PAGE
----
https://scholar.archive.org/work/4bvs7elnfjcorlqsd2bi5h6itu
We present an overview of the history of the heat kernel and eigenfunctions on Riemannian manifolds and how the theory has lead to modern methods of analyzing high dimensional data via eigenmaps and other spectral embeddings. We begin with Varadhan's Theorem relating the heat kernel to the distance function on a Riemannian manifold. We then review various theorems which bound the heat kernel on classes of Riemannian manifolds. Next we turn to eigenfunctions, the Sturm-Liouville Decomposition of the heat kernel using eigenfunctions, and various theorems which bound eigenfunctions on classes of Riemannian manifolds. We review various notions of convergence of Riemannian manifolds and which classes of Riemannian manifolds are compact with respect to which notions of convergence. We then present B\'erard-Besson-Gallot's heat kernel embeddings of Riemannian manifolds and the truncation of those embeddings. Finally we turn to Applications of Spectral embeddings to the Dimension Reduction of data sets lying in high dimensional spaces reviewing, in particular, the work of Belkin-Niyogi and Coifman-Lafon. We also review the Spectral Theory of Graphs and the work of Dodziuk and Chung and others. We close with recent theorems of Portegies and of the first author controlling truncated spectral embeddings uniformly on key classes of Riemannian manifolds. Throughout we provide many explicitly computed examples and graphics and attempt to provide as complete a set of references as possible. We hope that this article is accessible to both pure and applied mathematicians working in Geometric Analysis and their doctoral students.Chen-Yun Lin, Christina Sormaniwork_4bvs7elnfjcorlqsd2bi5h6ituWed, 19 Oct 2022 00:00:00 GMTRecipe for a General, Powerful, Scalable Graph Transformer
https://scholar.archive.org/work/fmywxspnyjbb7mnmqqhr5ealym
We propose a recipe on how to build a general, powerful, scalable (GPS) graph Transformer with linear complexity and state-of-the-art results on a diverse set of benchmarks. Graph Transformers (GTs) have gained popularity in the field of graph representation learning with a variety of recent publications but they lack a common foundation about what constitutes a good positional or structural encoding, and what differentiates them. In this paper, we summarize the different types of encodings with a clearer definition and categorize them as being local, global or relative. The prior GTs are constrained to small graphs with a few hundred nodes, here we propose the first architecture with a complexity linear in the number of nodes and edges O(N+E) by decoupling the local real-edge aggregation from the fully-connected Transformer. We argue that this decoupling does not negatively affect the expressivity, with our architecture being a universal function approximator on graphs. Our GPS recipe consists of choosing 3 main ingredients: (i) positional/structural encoding, (ii) local message-passing mechanism, and (iii) global attention mechanism. We provide a modular framework GraphGPS that supports multiple types of encodings and that provides efficiency and scalability both in small and large graphs. We test our architecture on 16 benchmarks and show highly competitive results in all of them, show-casing the empirical benefits gained by the modularity and the combination of different strategies.Ladislav Rampášek, Mikhail Galkin, Vijay Prakash Dwivedi, Anh Tuan Luu, Guy Wolf, Dominique Beainiwork_fmywxspnyjbb7mnmqqhr5ealymWed, 12 Oct 2022 00:00:00 GMTMulti-scale Incoherent Electronic Transport Properties in Non-ideal CVD Graphene Devices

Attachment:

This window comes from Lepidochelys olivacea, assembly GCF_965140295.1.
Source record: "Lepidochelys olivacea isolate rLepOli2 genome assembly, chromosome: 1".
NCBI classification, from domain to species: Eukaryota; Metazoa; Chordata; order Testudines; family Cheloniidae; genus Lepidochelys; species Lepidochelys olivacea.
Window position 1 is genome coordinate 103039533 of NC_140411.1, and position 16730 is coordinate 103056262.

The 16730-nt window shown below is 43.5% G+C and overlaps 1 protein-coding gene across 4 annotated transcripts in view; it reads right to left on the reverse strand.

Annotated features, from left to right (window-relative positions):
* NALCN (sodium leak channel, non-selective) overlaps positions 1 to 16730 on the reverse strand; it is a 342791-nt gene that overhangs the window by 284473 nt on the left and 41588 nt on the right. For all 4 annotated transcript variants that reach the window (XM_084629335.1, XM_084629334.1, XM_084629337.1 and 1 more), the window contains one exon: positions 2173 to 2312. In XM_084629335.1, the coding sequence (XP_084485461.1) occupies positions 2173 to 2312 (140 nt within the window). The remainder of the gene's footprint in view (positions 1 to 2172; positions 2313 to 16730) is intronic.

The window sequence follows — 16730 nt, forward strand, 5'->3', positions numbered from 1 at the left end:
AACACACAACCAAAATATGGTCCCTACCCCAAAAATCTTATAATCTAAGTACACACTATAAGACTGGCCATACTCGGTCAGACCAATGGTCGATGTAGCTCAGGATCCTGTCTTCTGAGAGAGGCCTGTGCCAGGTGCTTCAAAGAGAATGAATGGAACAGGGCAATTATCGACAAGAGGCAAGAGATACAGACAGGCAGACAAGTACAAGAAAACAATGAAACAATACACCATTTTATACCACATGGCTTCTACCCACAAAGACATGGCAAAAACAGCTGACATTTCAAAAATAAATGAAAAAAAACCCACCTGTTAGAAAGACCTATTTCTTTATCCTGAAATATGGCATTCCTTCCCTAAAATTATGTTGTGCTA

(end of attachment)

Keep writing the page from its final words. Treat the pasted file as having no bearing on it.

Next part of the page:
https://scholar.archive.org/work/62bydhfgsfaovkf6y6lnbjlkve
In this research work, roll-to-roll chemical vapor deposited graphene device electronic transport properties are benchmarked to elucidate and comprehend mobility degradation in the real-world commercial application of graphene devices. Multifarious device design morphology in the graphene and two-dimensional material with diverse background materials compositions and processing recipes incorporate various scattering sources in the devices. To understand the nature of mobility degradation in roll-to-roll chemical vapor deposited graphene production devices, we employed multi-scale, multi-physics bottom-up, non-equilibrium Green's function-based quantum transport formalism. In this framework, we numerically incorporate various scattering mechanisms to deduce the measurand mobility at the last stage of computation to observe various scattering potential impacts on the production device performance. We have analyzed the variation in transmission, electronic charge density, electrostatic Poisson potential, energy-resolved flux density, and current-voltage characteristics and inferred the Drude mobility with different scattering potentials in various graphene devices. These scattering mechanisms treat scattering potentials as the first-order phonon Dyson self-energy term in the third loop of the two-looped self-consistent Poisson-Non-equilibrium Green's function iteration. Furthermore, multiple scattering scenarios implemented through a generalized contact self-energy scattering calculation ascribe the effect of contact scattering to the graphene device in quasi-ballistic transport limit. In this scheme, the effect of all the physical scattering mechanisms is lumped into one energy uncertainty or scattering rate parameter to include in the device's contact self-energy interaction term bound by the upper limit of Heisenberg uncertainty for the interacting quantum charged particles.Bhupesh Bishnoiwork_62bydhfgsfaovkf6y6lnbjlkveTue, 11 Oct 2022 00:00:00 GMTEdge-Varying Fourier Graph Networks for Multivariate Time Series Forecasting
https://scholar.archive.org/work/anbpbg2wsbfbtavecexe2www6y